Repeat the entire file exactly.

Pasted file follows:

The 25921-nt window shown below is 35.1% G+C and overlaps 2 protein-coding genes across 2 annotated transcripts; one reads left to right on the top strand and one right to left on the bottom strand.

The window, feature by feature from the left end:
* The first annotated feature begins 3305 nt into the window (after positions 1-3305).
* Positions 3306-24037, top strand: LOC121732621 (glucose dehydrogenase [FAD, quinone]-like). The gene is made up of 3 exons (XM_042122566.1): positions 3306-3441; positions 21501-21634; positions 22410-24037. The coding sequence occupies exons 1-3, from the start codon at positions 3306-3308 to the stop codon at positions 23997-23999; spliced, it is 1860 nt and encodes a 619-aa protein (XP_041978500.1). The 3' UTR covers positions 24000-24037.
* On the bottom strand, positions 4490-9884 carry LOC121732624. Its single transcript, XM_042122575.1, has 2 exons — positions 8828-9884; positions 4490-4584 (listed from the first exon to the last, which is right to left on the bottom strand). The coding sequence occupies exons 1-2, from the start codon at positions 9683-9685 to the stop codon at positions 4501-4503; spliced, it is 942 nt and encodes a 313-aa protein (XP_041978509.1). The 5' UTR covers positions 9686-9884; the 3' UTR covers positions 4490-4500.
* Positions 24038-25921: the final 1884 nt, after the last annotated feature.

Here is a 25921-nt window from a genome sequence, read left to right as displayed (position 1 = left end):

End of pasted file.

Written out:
The 25921-nt window shown below is 35.1% G+C and overlaps 2 protein-coding genes across 2 annotated transcripts; one reads left to right on the top strand and one right to left on the bottom strand.

The window, feature by feature from the left end:
* The first annotated feature begins 3305 nt into the window (after positions 1-3305).
* Positions 3306-24037, top strand: LOC121732621 (glucose dehydrogenase [FAD, quinone]-like). The gene is made up of 3 exons (XM_042122566.1): positions 3306-3441; positions 21501-21634; positions 22410-24037. The coding sequence occupies exons 1-3, from the start codon at positions 3306-3308 to the stop codon at positions 23997-23999; spliced, it is 1860 nt and encodes a 619-aa protein (XP_041978500.1). The 3' UTR covers positions 24000-24037.
* On the bottom strand, positions 4490-9884 carry LOC121732624. Its single transcript, XM_042122575.1, has 2 exons — positions 8828-9884; positions 4490-4584 (listed from the first exon to the last, which is right to left on the bottom strand). The coding sequence occupies exons 1-2, from the start codon at positions 9683-9685 to the stop codon at positions 4501-4503; spliced, it is 942 nt and encodes a 313-aa protein (XP_041978509.1). The 5' UTR covers positions 9686-9884; the 3' UTR covers positions 4490-4500.
* Positions 24038-25921: the final 1884 nt, after the last annotated feature.

Here is a 25921-nt window from a genome sequence, read left to right as displayed (position 1 = left end):